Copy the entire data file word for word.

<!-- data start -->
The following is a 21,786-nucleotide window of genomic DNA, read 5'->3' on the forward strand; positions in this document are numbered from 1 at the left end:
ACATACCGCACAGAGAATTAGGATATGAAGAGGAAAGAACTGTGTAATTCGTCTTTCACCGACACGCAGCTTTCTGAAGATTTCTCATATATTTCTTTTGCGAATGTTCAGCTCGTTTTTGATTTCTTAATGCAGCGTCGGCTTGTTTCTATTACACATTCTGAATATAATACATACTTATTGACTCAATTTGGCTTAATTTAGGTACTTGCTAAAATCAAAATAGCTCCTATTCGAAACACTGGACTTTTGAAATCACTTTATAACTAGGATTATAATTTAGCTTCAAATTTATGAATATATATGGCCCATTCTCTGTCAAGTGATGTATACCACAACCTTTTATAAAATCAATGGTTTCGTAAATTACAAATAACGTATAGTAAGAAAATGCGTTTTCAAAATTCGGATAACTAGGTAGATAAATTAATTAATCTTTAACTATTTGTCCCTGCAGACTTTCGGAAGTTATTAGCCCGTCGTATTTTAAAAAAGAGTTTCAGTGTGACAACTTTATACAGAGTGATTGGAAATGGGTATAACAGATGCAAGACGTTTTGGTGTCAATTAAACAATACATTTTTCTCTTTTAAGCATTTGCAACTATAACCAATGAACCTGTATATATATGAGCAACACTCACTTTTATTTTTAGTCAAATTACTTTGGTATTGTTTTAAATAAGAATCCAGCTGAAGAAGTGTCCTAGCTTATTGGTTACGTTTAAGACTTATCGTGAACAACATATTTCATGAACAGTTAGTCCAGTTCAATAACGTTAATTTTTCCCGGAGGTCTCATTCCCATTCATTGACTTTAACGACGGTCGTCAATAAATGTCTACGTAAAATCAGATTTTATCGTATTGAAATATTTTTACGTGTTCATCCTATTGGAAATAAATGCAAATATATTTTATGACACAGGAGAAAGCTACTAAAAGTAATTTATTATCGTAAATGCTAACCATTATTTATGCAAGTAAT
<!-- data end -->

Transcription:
The following is a 21,786-nucleotide window of genomic DNA, read 5'->3' on the forward strand; positions in this document are numbered from 1 at the left end:
ACATACCGCACAGAGAATTAGGATATGAAGAGGAAAGAACTGTGTAATTCGTCTTTCACCGACACGCAGCTTTCTGAAGATTTCTCATATATTTCTTTTGCGAATGTTCAGCTCGTTTTTGATTTCTTAATGCAGCGTCGGCTTGTTTCTATTACACATTCTGAATATAATACATACTTATTGACTCAATTTGGCTTAATTTAGGTACTTGCTAAAATCAAAATAGCTCCTATTCGAAACACTGGACTTTTGAAATCACTTTATAACTAGGATTATAATTTAGCTTCAAATTTATGAATATATATGGCCCATTCTCTGTCAAGTGATGTATACCACAACCTTTTATAAAATCAATGGTTTCGTAAATTACAAATAACGTATAGTAAGAAAATGCGTTTTCAAAATTCGGATAACTAGGTAGATAAATTAATTAATCTTTAACTATTTGTCCCTGCAGACTTTCGGAAGTTATTAGCCCGTCGTATTTTAAAAAAGAGTTTCAGTGTGACAACTTTATACAGAGTGATTGGAAATGGGTATAACAGATGCAAGACGTTTTGGTGTCAATTAAACAATACATTTTTCTCTTTTAAGCATTTGCAACTATAACCAATGAACCTGTATATATATGAGCAACACTCACTTTTATTTTTAGTCAAATTACTTTGGTATTGTTTTAAATAAGAATCCAGCTGAAGAAGTGTCCTAGCTTATTGGTTACGTTTAAGACTTATCGTGAACAACATATTTCATGAACAGTTAGTCCAGTTCAATAACGTTAATTTTTCCCGGAGGTCTCATTCCCATTCATTGACTTTAACGACGGTCGTCAATAAATGTCTACGTAAAATCAGATTTTATCGTATTGAAATATTTTTACGTGTTCATCCTATTGGAAATAAATGCAAATATATTTTATGACACAGGAGAAAGCTACTAAAAGTAATTTATTATCGTAAATGCTAACCATTATTTATGCAAGTAAT